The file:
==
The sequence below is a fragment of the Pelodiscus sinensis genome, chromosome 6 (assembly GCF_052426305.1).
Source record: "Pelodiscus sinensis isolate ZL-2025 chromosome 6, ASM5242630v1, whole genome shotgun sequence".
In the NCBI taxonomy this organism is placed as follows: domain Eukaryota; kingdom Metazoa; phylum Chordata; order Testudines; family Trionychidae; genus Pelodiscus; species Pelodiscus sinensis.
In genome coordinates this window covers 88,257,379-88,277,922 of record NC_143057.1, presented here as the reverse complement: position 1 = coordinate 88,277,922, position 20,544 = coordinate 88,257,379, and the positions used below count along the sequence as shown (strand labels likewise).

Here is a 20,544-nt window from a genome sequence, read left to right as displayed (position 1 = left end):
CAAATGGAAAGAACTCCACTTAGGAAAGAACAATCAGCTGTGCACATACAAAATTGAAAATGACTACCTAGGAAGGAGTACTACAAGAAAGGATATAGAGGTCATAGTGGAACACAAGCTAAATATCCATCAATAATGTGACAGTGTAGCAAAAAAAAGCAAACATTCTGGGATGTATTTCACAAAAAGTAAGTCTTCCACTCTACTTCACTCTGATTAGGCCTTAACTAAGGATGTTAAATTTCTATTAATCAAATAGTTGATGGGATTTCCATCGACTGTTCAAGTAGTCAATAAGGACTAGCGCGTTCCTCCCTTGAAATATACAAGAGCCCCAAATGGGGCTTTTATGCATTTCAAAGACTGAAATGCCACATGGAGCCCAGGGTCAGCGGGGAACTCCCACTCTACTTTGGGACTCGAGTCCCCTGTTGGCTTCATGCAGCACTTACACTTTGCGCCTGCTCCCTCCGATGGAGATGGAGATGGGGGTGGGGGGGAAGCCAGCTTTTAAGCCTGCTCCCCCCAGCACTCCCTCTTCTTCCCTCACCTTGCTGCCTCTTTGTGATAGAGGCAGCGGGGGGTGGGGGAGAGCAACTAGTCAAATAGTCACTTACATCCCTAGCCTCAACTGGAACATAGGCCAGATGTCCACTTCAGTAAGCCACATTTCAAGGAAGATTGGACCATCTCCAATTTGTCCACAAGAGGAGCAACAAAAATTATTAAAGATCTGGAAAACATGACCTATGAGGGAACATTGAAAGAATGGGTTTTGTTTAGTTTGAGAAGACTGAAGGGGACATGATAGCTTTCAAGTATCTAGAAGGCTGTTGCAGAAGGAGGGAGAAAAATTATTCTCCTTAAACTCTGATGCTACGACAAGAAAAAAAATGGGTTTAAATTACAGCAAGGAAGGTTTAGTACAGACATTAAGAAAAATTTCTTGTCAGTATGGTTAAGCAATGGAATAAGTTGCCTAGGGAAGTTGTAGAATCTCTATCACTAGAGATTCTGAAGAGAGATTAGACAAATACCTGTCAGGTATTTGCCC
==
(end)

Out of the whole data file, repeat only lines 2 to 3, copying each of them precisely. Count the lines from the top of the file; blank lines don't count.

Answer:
Source record: "Pelodiscus sinensis isolate ZL-2025 chromosome 6, ASM5242630v1, whole genome shotgun sequence".
In the NCBI taxonomy this organism is placed as follows: domain Eukaryota; kingdom Metazoa; phylum Chordata; order Testudines; family Trionychidae; genus Pelodiscus; species Pelodiscus sinensis.